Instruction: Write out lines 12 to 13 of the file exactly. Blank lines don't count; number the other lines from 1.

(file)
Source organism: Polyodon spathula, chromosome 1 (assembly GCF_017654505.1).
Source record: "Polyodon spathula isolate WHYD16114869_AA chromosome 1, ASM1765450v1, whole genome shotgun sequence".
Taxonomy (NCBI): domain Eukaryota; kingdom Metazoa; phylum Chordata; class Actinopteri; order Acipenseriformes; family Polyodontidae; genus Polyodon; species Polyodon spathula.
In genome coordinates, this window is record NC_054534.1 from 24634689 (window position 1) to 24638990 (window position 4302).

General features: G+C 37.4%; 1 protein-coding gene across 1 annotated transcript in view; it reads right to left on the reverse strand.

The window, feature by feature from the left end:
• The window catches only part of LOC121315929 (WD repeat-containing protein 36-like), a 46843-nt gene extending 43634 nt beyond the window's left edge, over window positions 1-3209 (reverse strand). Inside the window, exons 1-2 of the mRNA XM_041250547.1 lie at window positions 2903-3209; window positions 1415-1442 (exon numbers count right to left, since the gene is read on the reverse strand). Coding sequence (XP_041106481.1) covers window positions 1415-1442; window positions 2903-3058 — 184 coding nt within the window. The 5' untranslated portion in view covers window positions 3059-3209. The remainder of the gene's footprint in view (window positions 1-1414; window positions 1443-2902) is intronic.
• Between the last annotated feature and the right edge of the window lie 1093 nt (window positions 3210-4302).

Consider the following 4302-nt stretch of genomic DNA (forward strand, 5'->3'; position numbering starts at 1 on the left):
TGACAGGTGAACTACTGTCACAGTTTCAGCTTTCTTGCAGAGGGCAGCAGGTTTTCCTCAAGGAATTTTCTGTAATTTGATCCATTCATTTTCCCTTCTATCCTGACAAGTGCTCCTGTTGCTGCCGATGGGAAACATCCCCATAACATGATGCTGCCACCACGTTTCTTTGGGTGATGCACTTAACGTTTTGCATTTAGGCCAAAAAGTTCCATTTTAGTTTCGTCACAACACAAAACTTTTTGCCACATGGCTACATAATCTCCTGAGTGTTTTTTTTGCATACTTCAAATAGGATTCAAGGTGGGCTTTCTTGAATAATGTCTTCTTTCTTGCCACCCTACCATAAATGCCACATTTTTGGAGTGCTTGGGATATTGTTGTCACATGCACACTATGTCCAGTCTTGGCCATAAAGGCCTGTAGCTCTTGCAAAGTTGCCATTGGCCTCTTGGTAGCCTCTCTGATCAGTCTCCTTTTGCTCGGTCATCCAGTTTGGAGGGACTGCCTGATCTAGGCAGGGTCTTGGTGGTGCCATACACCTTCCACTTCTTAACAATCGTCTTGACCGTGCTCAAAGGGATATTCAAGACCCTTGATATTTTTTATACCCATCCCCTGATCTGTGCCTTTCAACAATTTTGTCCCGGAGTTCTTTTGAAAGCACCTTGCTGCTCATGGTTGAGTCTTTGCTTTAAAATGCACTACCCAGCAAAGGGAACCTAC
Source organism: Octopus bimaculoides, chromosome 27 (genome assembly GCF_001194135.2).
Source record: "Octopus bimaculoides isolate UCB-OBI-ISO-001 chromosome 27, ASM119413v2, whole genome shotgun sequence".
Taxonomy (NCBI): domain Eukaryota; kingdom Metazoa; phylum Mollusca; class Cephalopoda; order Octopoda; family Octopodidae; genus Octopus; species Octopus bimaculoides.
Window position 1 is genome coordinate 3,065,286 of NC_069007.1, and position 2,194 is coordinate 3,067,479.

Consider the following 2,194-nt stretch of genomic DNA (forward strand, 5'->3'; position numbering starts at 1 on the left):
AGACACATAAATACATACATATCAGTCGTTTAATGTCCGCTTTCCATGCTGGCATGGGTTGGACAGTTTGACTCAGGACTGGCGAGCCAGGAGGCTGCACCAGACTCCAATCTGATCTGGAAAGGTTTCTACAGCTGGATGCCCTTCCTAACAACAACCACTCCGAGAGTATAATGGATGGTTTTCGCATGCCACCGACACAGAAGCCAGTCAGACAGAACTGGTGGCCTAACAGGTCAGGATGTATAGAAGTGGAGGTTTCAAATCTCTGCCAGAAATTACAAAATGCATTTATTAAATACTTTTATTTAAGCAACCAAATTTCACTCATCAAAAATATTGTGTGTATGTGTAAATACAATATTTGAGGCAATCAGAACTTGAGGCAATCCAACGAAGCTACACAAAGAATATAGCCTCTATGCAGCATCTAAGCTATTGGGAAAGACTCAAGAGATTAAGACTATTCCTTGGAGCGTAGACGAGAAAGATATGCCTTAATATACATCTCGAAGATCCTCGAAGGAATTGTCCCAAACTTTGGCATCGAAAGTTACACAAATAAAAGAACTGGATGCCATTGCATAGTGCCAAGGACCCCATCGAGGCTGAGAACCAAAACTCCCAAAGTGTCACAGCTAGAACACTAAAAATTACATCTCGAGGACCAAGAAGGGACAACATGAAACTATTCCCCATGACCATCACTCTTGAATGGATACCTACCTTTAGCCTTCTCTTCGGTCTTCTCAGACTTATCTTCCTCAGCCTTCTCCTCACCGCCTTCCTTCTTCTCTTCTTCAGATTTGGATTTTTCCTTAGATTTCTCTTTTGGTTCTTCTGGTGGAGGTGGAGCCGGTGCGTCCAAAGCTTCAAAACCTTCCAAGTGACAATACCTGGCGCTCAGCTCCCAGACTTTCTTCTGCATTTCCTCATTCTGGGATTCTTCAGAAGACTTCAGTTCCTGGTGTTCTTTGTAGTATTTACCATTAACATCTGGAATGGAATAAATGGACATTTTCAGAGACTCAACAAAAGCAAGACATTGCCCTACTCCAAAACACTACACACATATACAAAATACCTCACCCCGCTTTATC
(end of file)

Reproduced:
Source record: "Octopus bimaculoides isolate UCB-OBI-ISO-001 chromosome 27, ASM119413v2, whole genome shotgun sequence".
Taxonomy (NCBI): domain Eukaryota; kingdom Metazoa; phylum Mollusca; class Cephalopoda; order Octopoda; family Octopodidae; genus Octopus; species Octopus bimaculoides.